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The week in security: Trust us, we're the government

Much of the problem with today's security environment is that it's hard to know who to trust – but the US Department of Justice believes it has the answer: companies should trust the government's efforts around cybersecurity more than they currently do, the DOJ is suggesting. The same goes in Australia, where the newly formed Australian Cyber Security Centre was soliciting reports of security breaches to inform its work

David Braue | 15 Dec | Read more

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Features

Sydney Water IT security manager talks governance strategy

Information security governance should not be treated like corporate governance, IT security steering committees must have the right stakeholders and the board can remain largely unaware of security issues. Those are key strategies for effective security governance, says IT security and assurance manager at Sydney Water, Stephen Frede.

Rodney Gedda | 03 Sep | Read more

Why your information security stinks & what to do

Amit Yoran was the Department of Homeland Security's first director of the National Cyber Security Division of the Information Analysis and Infrastructure Protection office. But by September 2004 he was frustrated by what he saw as a lack of concern and commitment to Internet security. So he quit his post.

Bill Brenner | 22 Apr | Read more

Why Security Matters Now

Social networking and cloud computing threats abound, our annual Global Information Security Survey finds, making information security important once again to business leaders.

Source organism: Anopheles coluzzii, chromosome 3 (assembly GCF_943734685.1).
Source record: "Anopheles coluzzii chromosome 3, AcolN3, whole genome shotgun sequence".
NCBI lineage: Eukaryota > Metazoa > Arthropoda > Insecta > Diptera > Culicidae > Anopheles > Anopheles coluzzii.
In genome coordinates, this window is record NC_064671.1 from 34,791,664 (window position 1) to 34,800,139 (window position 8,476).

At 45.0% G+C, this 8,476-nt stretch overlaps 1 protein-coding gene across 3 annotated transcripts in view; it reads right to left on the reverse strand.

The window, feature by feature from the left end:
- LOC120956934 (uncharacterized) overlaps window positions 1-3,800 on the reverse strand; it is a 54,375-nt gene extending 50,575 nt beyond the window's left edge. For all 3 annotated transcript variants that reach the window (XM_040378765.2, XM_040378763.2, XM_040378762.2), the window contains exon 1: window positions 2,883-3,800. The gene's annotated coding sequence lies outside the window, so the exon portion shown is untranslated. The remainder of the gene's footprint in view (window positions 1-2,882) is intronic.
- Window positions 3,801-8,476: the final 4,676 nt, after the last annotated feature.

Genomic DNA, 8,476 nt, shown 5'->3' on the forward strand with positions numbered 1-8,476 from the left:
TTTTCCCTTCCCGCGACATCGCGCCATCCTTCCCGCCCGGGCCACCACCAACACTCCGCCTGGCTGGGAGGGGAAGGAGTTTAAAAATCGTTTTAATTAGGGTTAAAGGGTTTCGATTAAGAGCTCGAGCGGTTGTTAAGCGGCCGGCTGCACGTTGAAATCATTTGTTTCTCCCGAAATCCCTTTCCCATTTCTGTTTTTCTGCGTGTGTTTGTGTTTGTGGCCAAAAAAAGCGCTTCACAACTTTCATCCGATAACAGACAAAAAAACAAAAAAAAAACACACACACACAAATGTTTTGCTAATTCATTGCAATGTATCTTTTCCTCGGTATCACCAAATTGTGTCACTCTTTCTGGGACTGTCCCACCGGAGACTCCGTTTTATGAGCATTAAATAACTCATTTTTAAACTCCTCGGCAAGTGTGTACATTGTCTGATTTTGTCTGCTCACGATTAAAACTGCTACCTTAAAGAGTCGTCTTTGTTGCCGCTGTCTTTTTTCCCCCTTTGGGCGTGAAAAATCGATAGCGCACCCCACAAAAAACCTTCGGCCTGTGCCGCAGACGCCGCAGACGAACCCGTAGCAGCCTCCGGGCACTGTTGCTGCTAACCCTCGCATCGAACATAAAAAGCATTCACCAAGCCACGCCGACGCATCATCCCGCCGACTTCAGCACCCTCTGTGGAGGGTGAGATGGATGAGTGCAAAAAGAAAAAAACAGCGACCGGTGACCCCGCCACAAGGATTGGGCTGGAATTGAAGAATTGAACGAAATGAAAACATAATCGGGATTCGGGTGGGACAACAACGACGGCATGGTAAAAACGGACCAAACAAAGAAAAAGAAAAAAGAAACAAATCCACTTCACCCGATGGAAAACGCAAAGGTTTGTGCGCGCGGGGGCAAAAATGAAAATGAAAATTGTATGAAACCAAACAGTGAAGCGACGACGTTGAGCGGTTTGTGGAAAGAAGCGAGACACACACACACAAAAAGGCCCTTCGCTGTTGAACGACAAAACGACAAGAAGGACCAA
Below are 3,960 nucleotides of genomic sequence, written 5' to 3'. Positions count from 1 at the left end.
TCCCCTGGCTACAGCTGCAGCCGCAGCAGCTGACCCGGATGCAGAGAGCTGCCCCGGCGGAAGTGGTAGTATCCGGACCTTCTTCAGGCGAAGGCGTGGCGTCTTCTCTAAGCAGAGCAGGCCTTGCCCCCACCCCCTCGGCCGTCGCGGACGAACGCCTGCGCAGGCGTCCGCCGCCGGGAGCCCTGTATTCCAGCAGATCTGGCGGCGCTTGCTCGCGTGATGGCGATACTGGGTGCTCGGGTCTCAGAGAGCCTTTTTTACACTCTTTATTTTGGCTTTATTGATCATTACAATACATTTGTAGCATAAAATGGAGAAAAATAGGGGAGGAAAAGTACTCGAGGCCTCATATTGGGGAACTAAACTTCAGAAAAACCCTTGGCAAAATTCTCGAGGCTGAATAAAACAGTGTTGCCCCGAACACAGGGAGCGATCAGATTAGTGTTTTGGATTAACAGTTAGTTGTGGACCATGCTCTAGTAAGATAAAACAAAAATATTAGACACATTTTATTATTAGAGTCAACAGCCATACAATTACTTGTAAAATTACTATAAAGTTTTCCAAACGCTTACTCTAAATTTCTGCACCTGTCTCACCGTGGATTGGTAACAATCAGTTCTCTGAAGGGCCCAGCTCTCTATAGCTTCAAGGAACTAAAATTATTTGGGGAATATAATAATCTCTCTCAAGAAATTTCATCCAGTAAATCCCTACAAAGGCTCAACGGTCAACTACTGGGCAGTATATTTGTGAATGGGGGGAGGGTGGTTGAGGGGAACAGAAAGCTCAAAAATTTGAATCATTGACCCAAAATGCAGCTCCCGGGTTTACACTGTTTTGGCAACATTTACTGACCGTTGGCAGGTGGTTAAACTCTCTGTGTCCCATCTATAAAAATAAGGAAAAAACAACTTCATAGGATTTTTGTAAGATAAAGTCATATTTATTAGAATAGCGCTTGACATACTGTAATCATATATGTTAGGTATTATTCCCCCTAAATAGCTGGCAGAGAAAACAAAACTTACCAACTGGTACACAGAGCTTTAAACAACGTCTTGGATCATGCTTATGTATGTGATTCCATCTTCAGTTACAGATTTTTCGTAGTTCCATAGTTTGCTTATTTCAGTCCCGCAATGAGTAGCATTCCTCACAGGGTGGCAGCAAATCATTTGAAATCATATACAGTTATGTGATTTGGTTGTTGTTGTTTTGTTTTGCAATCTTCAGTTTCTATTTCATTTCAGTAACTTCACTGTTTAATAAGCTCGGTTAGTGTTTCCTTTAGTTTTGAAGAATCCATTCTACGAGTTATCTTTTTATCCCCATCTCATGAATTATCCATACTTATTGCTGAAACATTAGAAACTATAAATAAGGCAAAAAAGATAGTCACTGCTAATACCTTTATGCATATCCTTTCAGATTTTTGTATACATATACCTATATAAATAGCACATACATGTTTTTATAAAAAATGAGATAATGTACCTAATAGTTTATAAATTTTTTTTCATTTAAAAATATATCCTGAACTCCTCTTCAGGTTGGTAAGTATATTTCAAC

Bill Brenner | 16 Oct | Read more

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Tutorials

Coping with a DoS attack

We keep hearing about Denial of Service attacks, and how they can bring large organisations to a standstill, yet do we really understand the full range of events that the term encompasses? What does make up a DoS (or distributed DoS) attack, how it is done, and what can you do to prevent it happening to you?

Louise McKeag | 07 Sep | Read more

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Opinions

Rise of the elastic perimeter

Over the centuries, humans have built walls to keep intruders at bay. The Romans and Chinese were particularly adept at constructing extensive barricades: the Romans built Hadrian’s Wall in northern England and the Antonine Wall across what is now the Central Belt of Scotland, while the Chinese first started construction of would become the Great Wall of China in the 7th century BC.

Puneet Kukreja | 11 Dec | Read more

A Look Back At Information Security in 2014

With the major financial card breaches at global retailers, as well as a number of SSL/TLS vulnerabilities, it’s possible you may have missed a few other under-reported security issues that provided valuable lessons to the general technology community in 2014.

Thu Pham | 10 Dec | Read more

Identifying the visibility gaps in your security

‘Once more unto the breach’…When Henry V uttered those immortalised words in Shakespeare’s play; most enemy attacks were fought on the battlefield. Yet in modern times, many ambushes come in the form of cyber attacks that wreak havoc in the shadows. These data breaches affect all organisations, not just governments, and also more commonly small and mid-sized businesses.

Brett Moorgas | 10 Dec | Read more

Identity governance: It’s all about the people

New technologies like bring your own identity (BYOI) provide the agility that organisations need to compete in the digital economy, as Jan Zeilinga demonstrated in last month’s blog. But let’s not forget that getting the house in order is an important prerequisite to going “digital”. Employees and contractors need access to the right information to do their jobs, and organisations need to ensure that digital assets are used appropriately.

John Havers | 10 Dec | Read more

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